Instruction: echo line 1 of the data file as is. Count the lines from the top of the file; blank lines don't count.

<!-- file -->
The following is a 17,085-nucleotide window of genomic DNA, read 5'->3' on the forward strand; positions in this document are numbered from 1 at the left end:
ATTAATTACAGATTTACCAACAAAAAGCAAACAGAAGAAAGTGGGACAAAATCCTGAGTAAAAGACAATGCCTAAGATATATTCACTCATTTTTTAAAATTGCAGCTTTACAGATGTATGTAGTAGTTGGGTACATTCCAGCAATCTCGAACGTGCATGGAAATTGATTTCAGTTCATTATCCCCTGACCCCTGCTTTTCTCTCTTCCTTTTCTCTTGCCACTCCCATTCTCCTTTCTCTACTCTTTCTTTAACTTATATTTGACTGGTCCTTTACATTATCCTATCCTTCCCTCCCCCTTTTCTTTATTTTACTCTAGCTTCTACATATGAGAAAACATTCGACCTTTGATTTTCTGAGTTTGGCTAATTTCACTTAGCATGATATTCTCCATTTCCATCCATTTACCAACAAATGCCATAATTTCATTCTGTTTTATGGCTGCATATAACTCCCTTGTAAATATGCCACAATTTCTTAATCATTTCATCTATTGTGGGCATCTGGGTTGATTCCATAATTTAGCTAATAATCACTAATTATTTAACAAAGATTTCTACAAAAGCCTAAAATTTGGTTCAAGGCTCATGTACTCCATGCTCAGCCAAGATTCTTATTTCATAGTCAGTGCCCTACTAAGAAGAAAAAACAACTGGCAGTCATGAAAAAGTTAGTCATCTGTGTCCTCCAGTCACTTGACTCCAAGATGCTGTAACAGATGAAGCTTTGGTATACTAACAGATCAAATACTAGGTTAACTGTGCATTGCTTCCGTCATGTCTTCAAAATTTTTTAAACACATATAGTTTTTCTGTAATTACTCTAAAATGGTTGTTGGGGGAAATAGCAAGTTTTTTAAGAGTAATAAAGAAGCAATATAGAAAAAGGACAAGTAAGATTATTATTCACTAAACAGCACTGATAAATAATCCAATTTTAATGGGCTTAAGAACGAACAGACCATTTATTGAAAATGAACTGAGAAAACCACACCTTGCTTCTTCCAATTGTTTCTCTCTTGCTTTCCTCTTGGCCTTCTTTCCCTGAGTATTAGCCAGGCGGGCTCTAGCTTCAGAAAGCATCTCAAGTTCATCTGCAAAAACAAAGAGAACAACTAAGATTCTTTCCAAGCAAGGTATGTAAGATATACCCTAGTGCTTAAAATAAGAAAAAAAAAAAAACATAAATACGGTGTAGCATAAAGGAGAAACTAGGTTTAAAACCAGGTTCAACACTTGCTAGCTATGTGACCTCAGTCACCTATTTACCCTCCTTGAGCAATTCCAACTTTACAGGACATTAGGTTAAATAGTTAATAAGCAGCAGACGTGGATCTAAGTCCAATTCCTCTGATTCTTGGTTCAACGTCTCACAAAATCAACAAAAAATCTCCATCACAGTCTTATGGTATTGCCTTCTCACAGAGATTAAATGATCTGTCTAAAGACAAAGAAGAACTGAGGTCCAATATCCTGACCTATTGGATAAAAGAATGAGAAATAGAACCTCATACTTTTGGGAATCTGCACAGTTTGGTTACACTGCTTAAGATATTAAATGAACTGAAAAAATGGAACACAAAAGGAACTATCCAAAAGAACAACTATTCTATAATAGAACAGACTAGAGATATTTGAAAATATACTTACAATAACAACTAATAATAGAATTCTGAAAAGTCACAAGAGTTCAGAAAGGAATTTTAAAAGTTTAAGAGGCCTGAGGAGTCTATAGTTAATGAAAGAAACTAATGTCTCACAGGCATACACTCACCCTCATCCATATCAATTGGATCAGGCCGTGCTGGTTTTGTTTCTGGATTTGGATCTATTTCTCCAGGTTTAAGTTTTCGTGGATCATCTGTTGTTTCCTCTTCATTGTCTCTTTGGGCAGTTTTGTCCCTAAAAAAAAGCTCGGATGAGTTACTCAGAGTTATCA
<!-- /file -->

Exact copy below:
The following is a 17,085-nucleotide window of genomic DNA, read 5'->3' on the forward strand; positions in this document are numbered from 1 at the left end: